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What Is Life? ­ Scavenger Hunt Authors: Joy Perry, Dave Burbach, Lynn Hudock

Description

Students participate in a field scavenger hunt to collect a variety of specimens, sort living from nonliving, then classify and create a dichotomous key for the collection. This activity is designed to introduce students to the shared features of living organisms, systematics, and biodiversity.

Grade Range

Middle School/High School

Teaching/Learning Objective(s)

Students will: ß Distinguish between living and nonliving specimens by considering features that define life. ß Classify and organize specimens based upon observable traits. ß Construct and use a dichotomous key from collected field samples.

Time Required

3 (50-minute) classes

Materials and Preparation Procedures

ß ß ß Dissecting microscope and/or magnifying lenses Forceps Collection jars, paper bags, bucket ß Trowel

Activity

Teacher Background A dichotomous key is a biological tool that allows the user to determine the identity of an unknown item from a list of items. "Dichotomous" means "divided into two parts". A dichotomous key gives two choices in each step to direct the user to the correct name of the specimen. The Student Handout includes a description of the activity and related discussion questions. There may be many correct dichotomous keys for the same list of specimens. There is no wrong key as long as all specimens are accounted for correctly and can be identified. Examples of a dichotomous key in written and graphical form for a specific list of items are provided in the Dichotomous Key handout.

BioLEARN, http://www.wisc.edu/cbe/biolearn/index.html

Posted August 2003

General precautions: Avoid collecting higher level organisms. Be aware of poisonous plants and other hazards on your site. Warn students against collecting venomous arthropods or touching sharp objects. Query students about known bee/wasp sting allergies before going into the field.

Student Assessment

Activity Checklist Criteria Score ­ Possible Points 1. Were 10 specimens used in the key? (5) 2. Was the key constructed with 2 choices in each step? (5) 3. Does the key work for all specimens? (5) 4. Are the characteristics appropriate? (4) 5. Were living and nonliving specimens distinguished correctly? (4) 6. Correct grammar/spelling. (2) TOTAL= 25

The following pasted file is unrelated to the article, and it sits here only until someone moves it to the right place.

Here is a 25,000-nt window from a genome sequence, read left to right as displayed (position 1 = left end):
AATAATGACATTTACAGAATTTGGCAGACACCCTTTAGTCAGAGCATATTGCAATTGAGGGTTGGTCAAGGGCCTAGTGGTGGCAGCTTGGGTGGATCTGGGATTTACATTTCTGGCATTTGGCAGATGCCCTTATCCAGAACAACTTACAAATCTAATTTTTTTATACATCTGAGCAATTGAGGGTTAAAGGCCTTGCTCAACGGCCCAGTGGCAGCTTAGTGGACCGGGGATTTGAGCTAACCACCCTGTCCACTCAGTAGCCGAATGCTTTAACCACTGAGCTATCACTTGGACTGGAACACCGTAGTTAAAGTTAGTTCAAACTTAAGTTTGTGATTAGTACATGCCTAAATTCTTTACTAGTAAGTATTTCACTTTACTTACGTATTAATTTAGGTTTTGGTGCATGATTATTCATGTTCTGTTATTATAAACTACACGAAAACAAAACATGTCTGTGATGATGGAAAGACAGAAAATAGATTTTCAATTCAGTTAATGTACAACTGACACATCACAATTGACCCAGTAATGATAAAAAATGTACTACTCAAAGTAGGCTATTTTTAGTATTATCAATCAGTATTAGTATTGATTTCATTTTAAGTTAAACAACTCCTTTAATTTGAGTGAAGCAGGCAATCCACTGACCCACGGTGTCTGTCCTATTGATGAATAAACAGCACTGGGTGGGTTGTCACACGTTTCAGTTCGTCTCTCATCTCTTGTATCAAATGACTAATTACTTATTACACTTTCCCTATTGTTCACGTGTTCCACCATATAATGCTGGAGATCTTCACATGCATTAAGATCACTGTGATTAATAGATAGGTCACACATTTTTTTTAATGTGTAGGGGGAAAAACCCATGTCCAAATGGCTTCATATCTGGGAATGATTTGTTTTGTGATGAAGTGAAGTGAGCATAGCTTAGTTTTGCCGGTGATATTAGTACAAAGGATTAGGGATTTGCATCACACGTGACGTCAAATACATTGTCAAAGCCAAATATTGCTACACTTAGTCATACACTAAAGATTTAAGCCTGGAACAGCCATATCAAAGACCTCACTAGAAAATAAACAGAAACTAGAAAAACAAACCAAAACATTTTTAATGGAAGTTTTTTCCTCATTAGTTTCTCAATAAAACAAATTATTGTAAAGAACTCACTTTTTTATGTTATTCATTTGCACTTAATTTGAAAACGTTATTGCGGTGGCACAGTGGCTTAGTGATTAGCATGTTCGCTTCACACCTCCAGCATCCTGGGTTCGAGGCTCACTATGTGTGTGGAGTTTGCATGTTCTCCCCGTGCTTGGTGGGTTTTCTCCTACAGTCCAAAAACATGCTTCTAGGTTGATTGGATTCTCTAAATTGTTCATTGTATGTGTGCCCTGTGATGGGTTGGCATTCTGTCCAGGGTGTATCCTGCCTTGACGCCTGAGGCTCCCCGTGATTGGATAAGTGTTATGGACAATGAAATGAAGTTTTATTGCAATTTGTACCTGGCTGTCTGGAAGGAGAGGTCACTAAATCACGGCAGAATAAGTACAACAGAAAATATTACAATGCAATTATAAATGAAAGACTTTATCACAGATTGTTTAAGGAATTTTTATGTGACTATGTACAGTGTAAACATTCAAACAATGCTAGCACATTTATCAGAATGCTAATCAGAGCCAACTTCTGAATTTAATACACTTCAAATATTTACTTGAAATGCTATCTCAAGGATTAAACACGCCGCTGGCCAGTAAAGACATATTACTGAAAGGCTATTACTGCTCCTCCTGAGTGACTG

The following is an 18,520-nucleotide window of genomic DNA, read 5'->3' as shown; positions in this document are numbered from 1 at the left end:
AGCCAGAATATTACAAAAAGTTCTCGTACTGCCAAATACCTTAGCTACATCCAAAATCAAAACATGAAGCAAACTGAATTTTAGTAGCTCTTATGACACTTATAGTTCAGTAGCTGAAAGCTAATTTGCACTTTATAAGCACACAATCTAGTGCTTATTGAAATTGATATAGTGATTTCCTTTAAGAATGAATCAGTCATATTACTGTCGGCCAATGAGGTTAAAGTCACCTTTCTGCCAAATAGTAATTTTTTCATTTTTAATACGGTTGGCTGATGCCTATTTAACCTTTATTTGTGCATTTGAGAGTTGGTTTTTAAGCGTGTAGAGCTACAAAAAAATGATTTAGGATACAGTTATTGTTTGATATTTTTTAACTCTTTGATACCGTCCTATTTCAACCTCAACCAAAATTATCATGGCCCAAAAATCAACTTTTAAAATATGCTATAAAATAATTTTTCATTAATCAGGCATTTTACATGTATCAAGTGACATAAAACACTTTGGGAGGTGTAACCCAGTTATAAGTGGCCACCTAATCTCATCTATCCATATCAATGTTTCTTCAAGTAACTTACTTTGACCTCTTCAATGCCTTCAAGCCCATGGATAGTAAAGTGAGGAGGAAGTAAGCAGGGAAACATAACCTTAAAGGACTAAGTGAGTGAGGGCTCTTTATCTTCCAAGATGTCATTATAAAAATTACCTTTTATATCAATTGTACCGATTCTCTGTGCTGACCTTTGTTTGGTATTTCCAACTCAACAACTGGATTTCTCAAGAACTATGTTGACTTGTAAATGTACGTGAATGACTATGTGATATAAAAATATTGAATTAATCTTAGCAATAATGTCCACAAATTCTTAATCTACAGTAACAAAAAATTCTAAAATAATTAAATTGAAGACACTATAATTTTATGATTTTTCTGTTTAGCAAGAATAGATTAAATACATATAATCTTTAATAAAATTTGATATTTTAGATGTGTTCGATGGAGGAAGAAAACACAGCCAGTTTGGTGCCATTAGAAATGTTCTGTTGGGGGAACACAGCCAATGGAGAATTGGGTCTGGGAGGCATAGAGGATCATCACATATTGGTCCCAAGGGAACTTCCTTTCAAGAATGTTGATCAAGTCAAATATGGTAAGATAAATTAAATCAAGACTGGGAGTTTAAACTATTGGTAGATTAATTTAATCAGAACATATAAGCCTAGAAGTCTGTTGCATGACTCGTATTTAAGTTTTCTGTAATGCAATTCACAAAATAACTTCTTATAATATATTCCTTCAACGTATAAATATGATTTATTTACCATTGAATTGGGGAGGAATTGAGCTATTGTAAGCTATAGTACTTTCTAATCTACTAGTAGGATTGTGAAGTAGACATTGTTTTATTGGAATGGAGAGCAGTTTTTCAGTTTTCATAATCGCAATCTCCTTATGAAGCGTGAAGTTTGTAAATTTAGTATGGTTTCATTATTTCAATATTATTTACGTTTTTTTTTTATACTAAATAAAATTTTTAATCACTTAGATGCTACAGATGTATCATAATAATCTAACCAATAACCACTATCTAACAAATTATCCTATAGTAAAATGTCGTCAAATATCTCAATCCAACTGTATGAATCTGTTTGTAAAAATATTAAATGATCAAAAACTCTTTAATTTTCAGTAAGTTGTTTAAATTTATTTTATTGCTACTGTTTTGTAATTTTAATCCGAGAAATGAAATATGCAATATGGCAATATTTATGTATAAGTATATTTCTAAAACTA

Wisconsin Science Standards

A: SCIENCE CONNECTIONS: Students will understand that there are unifying themes: systems, order, organization, and interactions; evidence, models, and explanations; consistency, change, and measurement; evolution, equilibrium, and energy; and form and function among scientific disciplines. Those themes are to be used to connect the science content standards for Wisconsin to each other. A.12.3 Give examples that show how partial systems, models and explanations are used to give quick and reasonable solutions that are accurate enough for basic needs. A.12.4 Construct arguments that show how conflicting models and explanations of events can start with similar evidence. A.12.6 Identify and, using evidence learned or discovered, replace inaccurate personal models and explanations for science-related events. B. NATURE OF SCIENCE: Students will understand that science is ongoing and inventive, and that scientific understandings have changed over time as new evidence is found. B.12.3 Relate the major themes of science to human progress in understanding science and the world. B.12.5 Explain how science is based on assumptions about the natural world and themes that describe the natural world.

BioLEARN, http://www.wisc.edu/cbe/biolearn/index.html

Posted August 2003

C. SCIENCE INQUIRY: Students will investigate questions using scientific methods and tools, revise their personal understanding to accommodate knowledge and communicate these understandings to others. C.12.1 When studying science content, ask questions suggested by current social issues, scientific literature, and observations of phenomena, build hypotheses that might answer some of these questions, design possible investigations, and describe results that might emerge from such investigations. C.12.3 Evaluate the data being collected during an investigation, critique the datacollection procedures and results, and suggest ways to make any needed improvements. F. LIFE AND ENVIRONMENTAL SCIENCE: Students will demonstrate an understanding of the characteristics and structures of living things, the processes of life, and how living things interact with each other and their environment. F.12.5 Understand the theory of evolution, natural selection, and biological classification.

Additional Materials

· · Student Handout Dichotomous Key Examples

BioLEARN, http://www.wisc.edu/cbe/biolearn/index.html

Posted August 2003

Information

3 pages

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